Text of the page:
- Romania has an area of 237,391 square kilometers, with 97.4% of it being located in the Danube River Basin. Risks in the country include: severe flash flooding, snow-melt driven flooding, steep topography which determines flood-induced landslides.
- Traditionally, cat models have been used to extend the view beyond history. New technologies allow for new generation of models, which offer realistic and detailed temporal & spatial representations of flood risk, a key peril in Europe.
Carlo TOZZI SPADONI, Co-Founder, Insurance Engineering Services:
- Climate change brings new risks or an increase severity and occurrence of risks.
- Once considered to be occurring randomly and seldom, floods are becoming a usual pattern for Property Claims not only in tropical areas but also in mild climates. Most European Countries have been recently affected by such claims (France, Germany, UK, Poland, Italy, etc.);
- Water Bombs: this kind of events - concentrated rainshowers in a limited area saturating rainwater drainage systems (private & public) are creating severe localized floods - have become more and more common;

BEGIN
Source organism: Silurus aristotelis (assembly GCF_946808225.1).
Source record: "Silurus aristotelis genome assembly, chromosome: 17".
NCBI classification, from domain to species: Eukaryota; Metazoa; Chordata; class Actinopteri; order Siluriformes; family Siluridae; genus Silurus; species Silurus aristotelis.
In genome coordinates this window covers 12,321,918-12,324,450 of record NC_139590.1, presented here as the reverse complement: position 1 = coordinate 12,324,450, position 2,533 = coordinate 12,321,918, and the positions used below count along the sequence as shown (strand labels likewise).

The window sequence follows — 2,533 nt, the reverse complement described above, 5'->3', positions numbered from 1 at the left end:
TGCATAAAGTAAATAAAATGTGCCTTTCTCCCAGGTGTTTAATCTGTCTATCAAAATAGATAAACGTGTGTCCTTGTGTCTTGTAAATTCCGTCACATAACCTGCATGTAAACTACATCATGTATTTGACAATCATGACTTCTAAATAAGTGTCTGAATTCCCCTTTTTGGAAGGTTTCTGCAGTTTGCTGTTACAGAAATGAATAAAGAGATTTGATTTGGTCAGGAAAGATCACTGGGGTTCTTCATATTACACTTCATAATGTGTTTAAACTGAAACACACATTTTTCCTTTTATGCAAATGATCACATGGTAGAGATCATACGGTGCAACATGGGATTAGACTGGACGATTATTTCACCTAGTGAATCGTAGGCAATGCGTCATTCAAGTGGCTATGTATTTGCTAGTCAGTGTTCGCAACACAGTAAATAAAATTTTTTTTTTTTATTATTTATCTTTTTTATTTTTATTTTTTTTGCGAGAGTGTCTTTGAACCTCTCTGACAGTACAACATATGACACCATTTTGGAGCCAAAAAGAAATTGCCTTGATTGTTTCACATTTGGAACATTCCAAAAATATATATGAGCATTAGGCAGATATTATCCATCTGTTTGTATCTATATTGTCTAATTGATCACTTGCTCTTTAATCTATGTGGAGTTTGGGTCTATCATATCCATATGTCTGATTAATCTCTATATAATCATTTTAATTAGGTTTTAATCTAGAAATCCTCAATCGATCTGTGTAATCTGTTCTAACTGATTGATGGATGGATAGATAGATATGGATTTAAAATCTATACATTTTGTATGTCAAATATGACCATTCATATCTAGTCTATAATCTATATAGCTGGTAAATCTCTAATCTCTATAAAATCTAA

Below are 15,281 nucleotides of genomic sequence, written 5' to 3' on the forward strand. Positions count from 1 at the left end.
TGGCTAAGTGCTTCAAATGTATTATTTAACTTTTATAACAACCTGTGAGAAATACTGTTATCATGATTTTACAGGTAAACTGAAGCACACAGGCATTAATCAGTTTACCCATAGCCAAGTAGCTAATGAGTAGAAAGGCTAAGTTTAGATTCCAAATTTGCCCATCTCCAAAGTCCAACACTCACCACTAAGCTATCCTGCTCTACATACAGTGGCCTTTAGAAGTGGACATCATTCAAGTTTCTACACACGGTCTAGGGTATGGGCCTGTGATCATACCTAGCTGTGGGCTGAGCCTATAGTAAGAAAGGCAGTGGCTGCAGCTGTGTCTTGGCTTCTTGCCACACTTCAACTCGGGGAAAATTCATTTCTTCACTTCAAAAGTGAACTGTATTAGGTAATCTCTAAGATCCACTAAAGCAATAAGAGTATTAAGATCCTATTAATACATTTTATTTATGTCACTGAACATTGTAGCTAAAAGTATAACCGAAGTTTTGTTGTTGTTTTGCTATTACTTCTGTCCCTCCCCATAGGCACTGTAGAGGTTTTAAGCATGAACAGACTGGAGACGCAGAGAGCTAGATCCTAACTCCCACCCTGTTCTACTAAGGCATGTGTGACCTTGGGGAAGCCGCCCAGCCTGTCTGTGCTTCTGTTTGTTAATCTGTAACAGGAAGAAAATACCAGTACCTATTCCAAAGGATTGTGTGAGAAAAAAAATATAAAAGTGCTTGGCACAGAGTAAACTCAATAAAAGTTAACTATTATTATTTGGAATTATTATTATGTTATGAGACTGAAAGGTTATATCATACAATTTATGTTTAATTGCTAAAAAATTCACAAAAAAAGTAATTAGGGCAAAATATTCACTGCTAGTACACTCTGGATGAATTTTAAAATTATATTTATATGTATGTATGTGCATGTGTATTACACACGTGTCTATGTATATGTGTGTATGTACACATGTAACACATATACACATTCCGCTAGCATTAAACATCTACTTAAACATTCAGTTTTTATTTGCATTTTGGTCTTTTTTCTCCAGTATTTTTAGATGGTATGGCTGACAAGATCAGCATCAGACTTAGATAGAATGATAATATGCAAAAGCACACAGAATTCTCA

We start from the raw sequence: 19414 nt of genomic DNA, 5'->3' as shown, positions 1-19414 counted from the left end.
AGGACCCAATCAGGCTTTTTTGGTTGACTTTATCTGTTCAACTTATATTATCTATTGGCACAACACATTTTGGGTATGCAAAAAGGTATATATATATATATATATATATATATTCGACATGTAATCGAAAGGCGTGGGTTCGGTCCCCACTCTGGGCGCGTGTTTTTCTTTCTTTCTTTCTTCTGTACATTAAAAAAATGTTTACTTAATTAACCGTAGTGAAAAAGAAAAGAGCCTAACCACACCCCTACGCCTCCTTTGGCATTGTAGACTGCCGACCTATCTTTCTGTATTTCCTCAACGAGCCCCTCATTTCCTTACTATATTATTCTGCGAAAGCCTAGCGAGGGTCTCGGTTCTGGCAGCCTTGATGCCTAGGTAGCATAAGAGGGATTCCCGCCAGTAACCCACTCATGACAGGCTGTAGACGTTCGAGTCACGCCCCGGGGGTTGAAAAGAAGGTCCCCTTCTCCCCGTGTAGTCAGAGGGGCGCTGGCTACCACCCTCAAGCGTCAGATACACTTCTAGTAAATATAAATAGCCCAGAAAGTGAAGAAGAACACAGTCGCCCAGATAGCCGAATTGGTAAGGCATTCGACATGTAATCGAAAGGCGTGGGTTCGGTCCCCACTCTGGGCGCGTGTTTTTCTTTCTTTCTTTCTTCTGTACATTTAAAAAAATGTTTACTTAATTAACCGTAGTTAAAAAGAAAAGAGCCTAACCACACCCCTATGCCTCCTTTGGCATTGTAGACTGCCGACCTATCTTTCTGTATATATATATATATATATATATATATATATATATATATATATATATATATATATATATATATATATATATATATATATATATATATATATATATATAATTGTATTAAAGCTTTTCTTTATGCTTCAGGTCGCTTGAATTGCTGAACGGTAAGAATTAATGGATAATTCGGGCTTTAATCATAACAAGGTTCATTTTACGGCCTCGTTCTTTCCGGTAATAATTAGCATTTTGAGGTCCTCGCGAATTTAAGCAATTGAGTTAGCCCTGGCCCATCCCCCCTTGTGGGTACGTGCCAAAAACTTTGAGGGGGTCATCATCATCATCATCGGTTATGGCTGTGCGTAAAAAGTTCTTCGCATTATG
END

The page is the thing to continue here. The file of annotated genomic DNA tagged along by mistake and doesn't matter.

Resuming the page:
- Snowfalls: while there's less snow in the mountains, there are sudden concentrated snowfalls even in non alpine regions which pile up a huge load on structures beyond their structural resistance and causing serious losses;
- Hailstorms & Tornados: even in the Med we're now facing situations which were once only met in the Caribbeans and/or South-Eastern Asia/Pacific Region, causing huge losses along wide areas;
- Other Events: while a correlation with climate change has not (yet?) been established, there are other occurrences which may be - directly or indirectly - be affected, including: 1) Corrosion induced by air pollution (NOx, SOx, CO2, O3, etc.), 2) Increased average temperature and peak heatwaves. This is particularly affecting public, possibly non-insured, assets (woods, mountain areas, etc.) with huge recent losses in California, Portugal, Italy, etc.